Amongst key ministries and departments affected were the Botswana Defence Force, National Strategy Office, Directorate of Intelligence and Security (DIS), Commissioner of Police, Commissioner of Prisons, Clerk of National Assembly and the Directorate on Corruption & Economic Crime (DCEC).
It further deliberated that all various institutions that had begun recruitment for existing vacant positions be frozen for the remaining period of the 2020/2021 financial year. “Since funds for the vacancies will only be recruited in the next financial year 2020/20121, Ministries, Department and Agencies are advised to discontinue recruitment into such vacancies until 1st April 2021. Those who are already at an advanced stage of recruitment process are advised to withhold appointments until further notice.”
The Director of Directorate on Public Service Management (DPSM), Goitseone Mosalakatane, told the parliamentary Public Accounts Committee (PAC) in September that despite the high unemployment rate, they cannot hire for the posts because part of the funds have been withdrawn to fight the Coronavirus.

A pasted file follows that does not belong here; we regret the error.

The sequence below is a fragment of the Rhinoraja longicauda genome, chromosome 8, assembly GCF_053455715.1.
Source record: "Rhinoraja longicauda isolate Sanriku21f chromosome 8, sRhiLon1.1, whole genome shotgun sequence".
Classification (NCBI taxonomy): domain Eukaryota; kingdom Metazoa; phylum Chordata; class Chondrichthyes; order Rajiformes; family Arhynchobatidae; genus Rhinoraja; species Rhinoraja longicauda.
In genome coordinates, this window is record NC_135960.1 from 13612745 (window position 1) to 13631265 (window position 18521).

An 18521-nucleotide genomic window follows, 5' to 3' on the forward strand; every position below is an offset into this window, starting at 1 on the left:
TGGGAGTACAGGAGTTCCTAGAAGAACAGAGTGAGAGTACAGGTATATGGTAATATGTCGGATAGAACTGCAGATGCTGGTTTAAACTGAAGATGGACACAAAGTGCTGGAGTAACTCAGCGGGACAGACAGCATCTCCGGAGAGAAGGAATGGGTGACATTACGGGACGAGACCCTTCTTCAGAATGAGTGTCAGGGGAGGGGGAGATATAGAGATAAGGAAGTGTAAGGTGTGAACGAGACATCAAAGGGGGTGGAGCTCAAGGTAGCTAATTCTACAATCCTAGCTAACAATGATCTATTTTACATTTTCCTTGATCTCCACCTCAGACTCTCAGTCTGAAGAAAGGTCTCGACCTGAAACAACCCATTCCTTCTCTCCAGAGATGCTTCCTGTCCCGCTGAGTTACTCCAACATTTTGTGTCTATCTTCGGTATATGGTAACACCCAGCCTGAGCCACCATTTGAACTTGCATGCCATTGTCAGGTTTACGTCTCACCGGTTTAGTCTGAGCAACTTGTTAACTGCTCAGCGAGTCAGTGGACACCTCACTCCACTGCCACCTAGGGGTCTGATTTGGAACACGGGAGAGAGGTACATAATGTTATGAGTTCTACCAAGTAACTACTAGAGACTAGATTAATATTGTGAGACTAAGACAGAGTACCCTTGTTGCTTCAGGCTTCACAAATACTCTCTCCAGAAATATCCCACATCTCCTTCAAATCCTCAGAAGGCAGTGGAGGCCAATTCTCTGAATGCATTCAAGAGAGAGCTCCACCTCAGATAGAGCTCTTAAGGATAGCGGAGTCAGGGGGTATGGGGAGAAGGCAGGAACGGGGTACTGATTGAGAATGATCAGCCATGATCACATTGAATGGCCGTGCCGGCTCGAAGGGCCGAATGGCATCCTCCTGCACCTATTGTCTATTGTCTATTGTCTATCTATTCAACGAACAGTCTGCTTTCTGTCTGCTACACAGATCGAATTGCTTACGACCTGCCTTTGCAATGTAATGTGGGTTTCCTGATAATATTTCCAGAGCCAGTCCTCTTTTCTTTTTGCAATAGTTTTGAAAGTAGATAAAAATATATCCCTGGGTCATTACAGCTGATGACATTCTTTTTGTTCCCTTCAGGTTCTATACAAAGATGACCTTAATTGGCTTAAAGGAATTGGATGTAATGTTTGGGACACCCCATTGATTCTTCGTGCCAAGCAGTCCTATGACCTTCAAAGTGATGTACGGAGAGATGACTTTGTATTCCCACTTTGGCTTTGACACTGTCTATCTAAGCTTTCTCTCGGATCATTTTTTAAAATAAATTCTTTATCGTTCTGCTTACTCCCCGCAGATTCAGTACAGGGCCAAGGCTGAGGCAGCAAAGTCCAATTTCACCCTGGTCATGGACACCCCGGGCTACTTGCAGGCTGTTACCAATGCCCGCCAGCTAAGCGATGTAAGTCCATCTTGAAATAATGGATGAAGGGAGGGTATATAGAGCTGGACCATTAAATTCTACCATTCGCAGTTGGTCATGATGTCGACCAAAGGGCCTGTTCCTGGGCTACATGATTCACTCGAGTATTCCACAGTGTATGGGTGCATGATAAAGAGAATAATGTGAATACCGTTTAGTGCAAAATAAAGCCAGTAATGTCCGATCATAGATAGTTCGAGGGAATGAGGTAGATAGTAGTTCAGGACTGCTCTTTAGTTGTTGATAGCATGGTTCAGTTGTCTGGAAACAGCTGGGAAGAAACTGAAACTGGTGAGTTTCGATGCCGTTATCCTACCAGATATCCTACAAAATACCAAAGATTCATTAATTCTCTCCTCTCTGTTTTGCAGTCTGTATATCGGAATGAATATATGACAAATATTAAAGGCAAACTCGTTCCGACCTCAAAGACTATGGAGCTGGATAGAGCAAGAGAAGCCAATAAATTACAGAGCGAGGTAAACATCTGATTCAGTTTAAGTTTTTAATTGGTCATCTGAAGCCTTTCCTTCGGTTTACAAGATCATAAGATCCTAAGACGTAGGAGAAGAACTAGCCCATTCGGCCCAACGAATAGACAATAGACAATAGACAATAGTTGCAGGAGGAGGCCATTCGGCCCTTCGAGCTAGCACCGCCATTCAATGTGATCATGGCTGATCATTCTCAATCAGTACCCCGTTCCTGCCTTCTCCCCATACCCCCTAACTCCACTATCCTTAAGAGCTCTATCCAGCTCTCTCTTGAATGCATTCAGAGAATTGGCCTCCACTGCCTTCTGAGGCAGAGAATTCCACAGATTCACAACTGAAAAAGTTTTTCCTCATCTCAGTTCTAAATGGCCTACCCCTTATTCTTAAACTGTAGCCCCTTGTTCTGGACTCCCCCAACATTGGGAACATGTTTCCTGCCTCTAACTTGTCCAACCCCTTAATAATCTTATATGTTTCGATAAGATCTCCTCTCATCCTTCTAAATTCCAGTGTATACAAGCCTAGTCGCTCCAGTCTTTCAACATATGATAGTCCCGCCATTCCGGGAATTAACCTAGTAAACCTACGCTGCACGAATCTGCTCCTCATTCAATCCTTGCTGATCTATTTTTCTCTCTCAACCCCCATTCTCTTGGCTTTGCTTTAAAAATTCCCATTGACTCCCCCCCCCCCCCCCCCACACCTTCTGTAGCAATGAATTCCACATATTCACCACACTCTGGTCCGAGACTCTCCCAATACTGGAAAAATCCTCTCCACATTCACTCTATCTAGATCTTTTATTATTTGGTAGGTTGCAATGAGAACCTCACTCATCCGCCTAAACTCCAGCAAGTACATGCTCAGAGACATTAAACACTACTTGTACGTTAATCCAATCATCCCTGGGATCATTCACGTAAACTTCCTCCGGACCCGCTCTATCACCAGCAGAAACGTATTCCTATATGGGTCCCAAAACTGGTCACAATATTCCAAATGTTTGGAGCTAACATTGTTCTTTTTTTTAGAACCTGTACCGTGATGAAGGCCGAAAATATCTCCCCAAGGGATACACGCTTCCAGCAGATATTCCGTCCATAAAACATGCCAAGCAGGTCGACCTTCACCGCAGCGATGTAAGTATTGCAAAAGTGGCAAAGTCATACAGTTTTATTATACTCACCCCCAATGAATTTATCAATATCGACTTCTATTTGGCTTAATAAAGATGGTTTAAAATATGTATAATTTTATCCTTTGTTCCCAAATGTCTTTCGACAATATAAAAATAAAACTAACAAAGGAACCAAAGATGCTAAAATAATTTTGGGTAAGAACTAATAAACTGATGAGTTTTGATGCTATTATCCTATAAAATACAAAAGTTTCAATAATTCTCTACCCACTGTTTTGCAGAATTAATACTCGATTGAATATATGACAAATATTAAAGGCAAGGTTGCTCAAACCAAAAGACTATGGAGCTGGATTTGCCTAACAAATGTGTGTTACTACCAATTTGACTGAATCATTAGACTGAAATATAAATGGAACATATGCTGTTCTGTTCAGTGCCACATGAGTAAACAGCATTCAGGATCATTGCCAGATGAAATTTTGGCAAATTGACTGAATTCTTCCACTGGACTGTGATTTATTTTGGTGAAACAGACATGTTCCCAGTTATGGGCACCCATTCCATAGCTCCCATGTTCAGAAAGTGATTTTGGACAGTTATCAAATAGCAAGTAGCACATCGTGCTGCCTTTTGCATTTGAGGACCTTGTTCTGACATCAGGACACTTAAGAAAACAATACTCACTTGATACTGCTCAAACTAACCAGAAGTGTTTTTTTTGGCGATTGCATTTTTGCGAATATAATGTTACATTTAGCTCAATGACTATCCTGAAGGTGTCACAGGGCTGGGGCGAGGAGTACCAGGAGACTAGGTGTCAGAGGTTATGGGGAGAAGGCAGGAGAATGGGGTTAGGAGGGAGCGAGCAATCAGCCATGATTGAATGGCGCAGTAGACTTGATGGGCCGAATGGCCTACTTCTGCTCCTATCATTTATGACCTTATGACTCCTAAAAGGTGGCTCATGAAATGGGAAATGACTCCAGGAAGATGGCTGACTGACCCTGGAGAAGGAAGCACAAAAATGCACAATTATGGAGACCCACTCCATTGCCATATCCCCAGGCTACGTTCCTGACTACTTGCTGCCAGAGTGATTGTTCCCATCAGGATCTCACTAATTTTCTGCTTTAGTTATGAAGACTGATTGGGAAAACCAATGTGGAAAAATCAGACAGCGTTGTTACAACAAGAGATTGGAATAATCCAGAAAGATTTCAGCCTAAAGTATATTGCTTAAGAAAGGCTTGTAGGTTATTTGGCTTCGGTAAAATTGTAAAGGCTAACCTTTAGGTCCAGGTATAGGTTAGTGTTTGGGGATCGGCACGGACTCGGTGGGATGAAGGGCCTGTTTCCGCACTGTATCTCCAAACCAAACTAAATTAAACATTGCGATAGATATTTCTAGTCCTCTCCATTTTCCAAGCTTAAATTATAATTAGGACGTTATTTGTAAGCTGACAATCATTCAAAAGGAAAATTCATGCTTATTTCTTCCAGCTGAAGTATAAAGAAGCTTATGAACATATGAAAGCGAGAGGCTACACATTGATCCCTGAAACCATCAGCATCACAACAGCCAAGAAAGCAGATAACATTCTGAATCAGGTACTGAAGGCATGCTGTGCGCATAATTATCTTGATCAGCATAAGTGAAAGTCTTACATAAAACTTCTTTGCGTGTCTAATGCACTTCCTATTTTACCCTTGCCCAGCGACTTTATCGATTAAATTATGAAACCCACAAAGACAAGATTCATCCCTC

With just a few days into the New Year, Covid-19 seems to be taking its toll and its effects will be felt vastly in the long run. Countries worldwide, including Botswana are injecting in millions of money in the fight against the deadly virus therefore placing immense uncertainty on country’s economy.
When delivering his speech at last year’s State of Nation Address President Mokgweetsi Masisi said during 2020, the domestic economy was expected to contract by 8.9 percent indicating that this is attributed to an expected sharp decline in major sectors such as mining, (minus 24.5 percent); trade, hotels and restaurants (minus 27.4 percent); construction (minus 6 percent); manufacturing (minus 3.9 percent); and transport and communications (minus 2.5 percent).
However, he assured that the economy is expected to rebound during 2021, with overall growth projected at 7.7 percent. The anticipated recovery will be driven by a rebound in growth of some major sectors such as mining (14.4 percent), trade, hotels and restaurants (18.8 percent), and transport and communications (4.2 percent).